Mile splits from the Long Island Marathon as recorded by my Garmin Forerunner. After fairly solid pacing for the first 16 miles, I started to fade.

Obviously, I couldn’t control the weather. After a winter of the same old bullshit every week, “Snowpocalypse” this and “Polar Vortex” that, my race day was by far the hottest, sunniest day of the year, with not a cloud in the sky or one tree’s shade to prevent my getting fried on the Wantagh Parkway, which comprises most of the Long Island course. I was probably overdressed, skimpy as my kit was, and that much I can control (winner Oz Pearlman went shirtless with a hat to provide a little shade / sweat collection -  sagacious choices).

I have considered the possibility that the long runs I did in training were not long enough. I embraced the Hansons’ method of never going for a continuous run of longer than 2 hours in training, and in practice, this meant I maxed out around 17 miles. Their argument is compelling, and Jack Daniels makes a similar one: that you stop gaining physiological adaptations from a run longer than 120 minutes (Daniels says 150), and that running more than 25% of your weekly mileage at a time puts you at risk of injury. ‘Do the workouts, run high mileage throughout the week, and the long run will be like the last 16 miles of the marathon instead of the first 16,’ they say. These are some of the top marathon coaches in the US, so I’ve tried to quell my skepticism, and I stuck with that protocol for this training cycle, but ramped up my weekly mileage considerably, starting at 60 and working up to 80, where I’ve stayed for weeks. Maybe at the end of the day, I just wasn’t able to put in the volume I needed to run a successful marathon in my last semester of grad school - if so, at least this summer’s been rock-solid by comparison.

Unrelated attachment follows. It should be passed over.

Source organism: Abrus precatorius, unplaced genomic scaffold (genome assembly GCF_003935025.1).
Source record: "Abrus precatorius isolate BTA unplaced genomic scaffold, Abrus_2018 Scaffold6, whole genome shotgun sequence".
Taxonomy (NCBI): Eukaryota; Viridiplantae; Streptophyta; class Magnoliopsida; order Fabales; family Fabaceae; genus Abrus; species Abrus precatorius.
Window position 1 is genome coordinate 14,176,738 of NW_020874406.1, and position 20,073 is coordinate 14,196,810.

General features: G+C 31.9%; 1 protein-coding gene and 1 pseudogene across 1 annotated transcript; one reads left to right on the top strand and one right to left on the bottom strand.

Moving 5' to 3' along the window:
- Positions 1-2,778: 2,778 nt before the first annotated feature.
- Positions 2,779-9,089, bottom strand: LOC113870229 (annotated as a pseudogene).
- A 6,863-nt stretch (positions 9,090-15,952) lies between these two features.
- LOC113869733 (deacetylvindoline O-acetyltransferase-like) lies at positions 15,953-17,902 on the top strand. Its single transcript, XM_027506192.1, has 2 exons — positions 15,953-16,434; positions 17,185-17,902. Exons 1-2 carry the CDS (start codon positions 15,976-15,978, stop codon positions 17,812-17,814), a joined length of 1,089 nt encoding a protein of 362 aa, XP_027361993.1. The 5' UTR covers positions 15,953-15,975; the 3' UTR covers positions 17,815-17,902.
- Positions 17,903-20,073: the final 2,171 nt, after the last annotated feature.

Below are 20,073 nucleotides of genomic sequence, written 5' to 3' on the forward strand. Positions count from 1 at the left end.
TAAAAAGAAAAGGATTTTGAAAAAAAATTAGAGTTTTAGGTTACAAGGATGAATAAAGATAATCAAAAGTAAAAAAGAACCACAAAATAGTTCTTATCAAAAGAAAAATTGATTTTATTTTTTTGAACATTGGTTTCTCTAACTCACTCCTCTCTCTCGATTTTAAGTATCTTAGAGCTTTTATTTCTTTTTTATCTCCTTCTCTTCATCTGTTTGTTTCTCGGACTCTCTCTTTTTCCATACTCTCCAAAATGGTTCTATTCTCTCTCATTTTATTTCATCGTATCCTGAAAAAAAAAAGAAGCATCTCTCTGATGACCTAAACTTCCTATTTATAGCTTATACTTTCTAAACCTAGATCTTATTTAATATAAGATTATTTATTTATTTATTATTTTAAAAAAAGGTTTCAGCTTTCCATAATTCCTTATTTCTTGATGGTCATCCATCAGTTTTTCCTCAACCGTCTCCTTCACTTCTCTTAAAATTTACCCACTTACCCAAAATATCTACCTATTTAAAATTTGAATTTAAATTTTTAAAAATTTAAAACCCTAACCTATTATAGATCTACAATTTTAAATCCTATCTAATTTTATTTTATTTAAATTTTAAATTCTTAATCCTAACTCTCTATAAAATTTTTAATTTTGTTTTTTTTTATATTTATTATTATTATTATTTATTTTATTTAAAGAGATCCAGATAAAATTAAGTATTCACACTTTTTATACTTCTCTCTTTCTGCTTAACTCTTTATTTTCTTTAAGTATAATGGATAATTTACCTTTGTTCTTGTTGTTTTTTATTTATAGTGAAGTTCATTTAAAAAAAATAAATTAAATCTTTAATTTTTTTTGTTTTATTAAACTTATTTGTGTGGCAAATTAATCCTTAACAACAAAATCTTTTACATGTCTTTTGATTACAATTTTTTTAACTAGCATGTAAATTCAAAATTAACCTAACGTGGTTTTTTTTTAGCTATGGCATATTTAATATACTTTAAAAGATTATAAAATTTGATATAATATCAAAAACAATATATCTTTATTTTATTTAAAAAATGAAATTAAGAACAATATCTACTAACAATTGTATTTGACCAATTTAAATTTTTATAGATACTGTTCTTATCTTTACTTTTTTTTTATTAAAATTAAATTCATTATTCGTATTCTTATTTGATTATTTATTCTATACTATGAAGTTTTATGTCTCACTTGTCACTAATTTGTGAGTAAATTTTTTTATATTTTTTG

Heart rate: the average for the race came out to 165, including a prolonged spike in the first couple miles, which is interesting. I had assumed that since Maffetone’s formula gave me a maximum aerobic HR of 158 (180 - age = 153, +5 for being injury-free and making progress), I should expect an average around 158 if I was going all-out in the marathon. But Larisa Dannis - another disciple of Maffetone who is my age and has a similar running background, just far more successful - says 165 is where she needs to be in the marathon. I’d like to ask her about this apparent contradiction; how can your HR indicate that you’re above aerobic threshold in a race distance that forbids it? Maybe what I didn’t take into consideration is the role that psychology can play on HR, because we get excited in races. Anyway, the point is that I felt like I was working precisely the right amount of hard. Breathing started out 3:3 and eventually switched to 2:2 sometime in the second half. I had never before felt so focused on the task at hand.

Author's heart rate during the Long Island Marathon, averaging 165 BPM with a big spike in the first couple miles.

Author's heart rate during the Long Island Marathon, averaging 165 BPM with a big spike in the first couple miles.


The ever-lucid Alex Hutchinson recently touched on perhaps the most compelling reason for my sub-par performance at the Long Island Marathon: mental stress. I did my best to lower my non-running-related stress during my taper, but there wasn’t a whole lot I could do about the fact that the week before the race was my last week of grad school classes. 11 hours before I toed the line at Long Island, I was standing in front of an orchestra on the stage of Alice Tully Hall singing Beethoven. Small detail. A few hours later I would wake up at 4:30 am and drive a car (something I never do) to Long Island, praying for a parking spot. Talk about cortisol levels! This was very far from an ideal race weekend scenario. Hutchinson says:

Book a prerace dinner reservation, figure out race-day logistics, and set aside a good book to read or movie to watch (but not War and Peace). Oh, and turn off your work email. You've invested a lot of effort to get your body in peak form, so make sure your mind is just as primed to compete.